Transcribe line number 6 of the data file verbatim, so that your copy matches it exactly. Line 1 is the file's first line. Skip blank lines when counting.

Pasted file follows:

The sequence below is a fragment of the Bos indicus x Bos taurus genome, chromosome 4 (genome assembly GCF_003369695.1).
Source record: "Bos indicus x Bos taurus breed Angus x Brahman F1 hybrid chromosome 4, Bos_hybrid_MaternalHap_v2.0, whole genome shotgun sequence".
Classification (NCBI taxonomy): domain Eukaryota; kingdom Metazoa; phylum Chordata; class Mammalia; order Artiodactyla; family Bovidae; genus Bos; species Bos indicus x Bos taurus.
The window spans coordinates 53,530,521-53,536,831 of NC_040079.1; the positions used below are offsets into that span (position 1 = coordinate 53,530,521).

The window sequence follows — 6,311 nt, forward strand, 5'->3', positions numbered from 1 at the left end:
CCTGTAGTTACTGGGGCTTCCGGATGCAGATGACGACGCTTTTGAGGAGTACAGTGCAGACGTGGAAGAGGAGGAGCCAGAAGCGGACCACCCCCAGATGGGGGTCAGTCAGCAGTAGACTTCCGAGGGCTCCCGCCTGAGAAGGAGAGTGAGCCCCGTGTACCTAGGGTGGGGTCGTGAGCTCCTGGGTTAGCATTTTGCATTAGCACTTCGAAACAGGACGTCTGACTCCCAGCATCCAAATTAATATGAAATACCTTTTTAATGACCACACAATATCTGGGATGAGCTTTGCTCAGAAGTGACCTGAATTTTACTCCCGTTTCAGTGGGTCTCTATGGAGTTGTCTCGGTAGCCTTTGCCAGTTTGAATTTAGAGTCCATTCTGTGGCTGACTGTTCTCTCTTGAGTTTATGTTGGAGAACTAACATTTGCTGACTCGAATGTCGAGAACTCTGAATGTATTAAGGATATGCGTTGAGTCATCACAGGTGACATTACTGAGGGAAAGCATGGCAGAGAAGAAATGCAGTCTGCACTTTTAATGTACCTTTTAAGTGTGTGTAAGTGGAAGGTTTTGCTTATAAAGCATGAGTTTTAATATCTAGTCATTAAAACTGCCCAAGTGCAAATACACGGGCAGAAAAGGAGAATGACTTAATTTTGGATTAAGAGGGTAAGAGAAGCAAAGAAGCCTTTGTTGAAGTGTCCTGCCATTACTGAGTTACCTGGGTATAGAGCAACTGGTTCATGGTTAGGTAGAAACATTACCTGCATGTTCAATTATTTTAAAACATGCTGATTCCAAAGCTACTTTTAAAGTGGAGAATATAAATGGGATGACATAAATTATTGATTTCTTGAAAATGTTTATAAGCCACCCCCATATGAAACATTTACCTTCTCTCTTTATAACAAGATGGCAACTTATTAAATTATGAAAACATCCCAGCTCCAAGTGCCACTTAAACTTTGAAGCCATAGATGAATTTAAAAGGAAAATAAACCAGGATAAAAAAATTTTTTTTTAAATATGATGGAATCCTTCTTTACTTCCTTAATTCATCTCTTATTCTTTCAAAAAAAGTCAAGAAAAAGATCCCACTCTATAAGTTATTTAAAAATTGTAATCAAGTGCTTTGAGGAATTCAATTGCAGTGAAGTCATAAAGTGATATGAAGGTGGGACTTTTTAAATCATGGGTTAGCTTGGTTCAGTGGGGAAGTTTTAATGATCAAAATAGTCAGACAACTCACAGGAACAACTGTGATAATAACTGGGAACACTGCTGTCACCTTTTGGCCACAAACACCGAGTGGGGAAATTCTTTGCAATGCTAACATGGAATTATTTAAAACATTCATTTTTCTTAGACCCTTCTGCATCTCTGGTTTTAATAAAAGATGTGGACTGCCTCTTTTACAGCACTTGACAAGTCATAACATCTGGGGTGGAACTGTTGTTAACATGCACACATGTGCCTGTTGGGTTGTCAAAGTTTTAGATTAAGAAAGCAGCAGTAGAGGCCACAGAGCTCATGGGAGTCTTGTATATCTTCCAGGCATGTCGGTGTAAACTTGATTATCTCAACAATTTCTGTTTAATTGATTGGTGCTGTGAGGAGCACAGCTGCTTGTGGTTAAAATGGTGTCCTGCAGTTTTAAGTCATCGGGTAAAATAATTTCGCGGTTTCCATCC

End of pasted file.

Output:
CCTGTAGTTACTGGGGCTTCCGGATGCAGATGACGACGCTTTTGAGGAGTACAGTGCAGACGTGGAAGAGGAGGAGCCAGAAGCGGACCACCCCCAGATGGGGGTCAGTCAGCAGTAGACTTCCGAGGGCTCCCGCCTGAGAAGGAGAGTGAGCCCCGTGTACCTAGGGTGGGGTCGTGAGCTCCTGGGTTAGCATTTTGCATTAGCACTTCGAAACAGGACGTCTGACTCCCAGCATCCAAATTAATATGAAATACCTTTTTAATGACCACACAATATCTGGGATGAGCTTTGCTCAGAAGTGACCTGAATTTTACTCCCGTTTCAGTGGGTCTCTATGGAGTTGTCTCGGTAGCCTTTGCCAGTTTGAATTTAGAGTCCATTCTGTGGCTGACTGTTCTCTCTTGAGTTTATGTTGGAGAACTAACATTTGCTGACTCGAATGTCGAGAACTCTGAATGTATTAAGGATATGCGTTGAGTCATCACAGGTGACATTACTGAGGGAAAGCATGGCAGAGAAGAAATGCAGTCTGCACTTTTAATGTACCTTTTAAGTGTGTGTAAGTGGAAGGTTTTGCTTATAAAGCATGAGTTTTAATATCTAGTCATTAAAACTGCCCAAGTGCAAATACACGGGCAGAAAAGGAGAATGACTTAATTTTGGATTAAGAGGGTAAGAGAAGCAAAGAAGCCTTTGTTGAAGTGTCCTGCCATTACTGAGTTACCTGGGTATAGAGCAACTGGTTCATGGTTAGGTAGAAACATTACCTGCATGTTCAATTATTTTAAAACATGCTGATTCCAAAGCTACTTTTAAAGTGGAGAATATAAATGGGATGACATAAATTATTGATTTCTTGAAAATGTTTATAAGCCACCCCCATATGAAACATTTACCTTCTCTCTTTATAACAAGATGGCAACTTATTAAATTATGAAAACATCCCAGCTCCAAGTGCCACTTAAACTTTGAAGCCATAGATGAATTTAAAAGGAAAATAAACCAGGATAAAAAAATTTTTTTTTAAATATGATGGAATCCTTCTTTACTTCCTTAATTCATCTCTTATTCTTTCAAAAAAAGTCAAGAAAAAGATCCCACTCTATAAGTTATTTAAAAATTGTAATCAAGTGCTTTGAGGAATTCAATTGCAGTGAAGTCATAAAGTGATATGAAGGTGGGACTTTTTAAATCATGGGTTAGCTTGGTTCAGTGGGGAAGTTTTAATGATCAAAATAGTCAGACAACTCACAGGAACAACTGTGATAATAACTGGGAACACTGCTGTCACCTTTTGGCCACAAACACCGAGTGGGGAAATTCTTTGCAATGCTAACATGGAATTATTTAAAACATTCATTTTTCTTAGACCCTTCTGCATCTCTGGTTTTAATAAAAGATGTGGACTGCCTCTTTTACAGCACTTGACAAGTCATAACATCTGGGGTGGAACTGTTGTTAACATGCACACATGTGCCTGTTGGGTTGTCAAAGTTTTAGATTAAGAAAGCAGCAGTAGAGGCCACAGAGCTCATGGGAGTCTTGTATATCTTCCAGGCATGTCGGTGTAAACTTGATTATCTCAACAATTTCTGTTTAATTGATTGGTGCTGTGAGGAGCACAGCTGCTTGTGGTTAAAATGGTGTCCTGCAGTTTTAAGTCATCGGGTAAAATAATTTCGCGGTTTCCATCC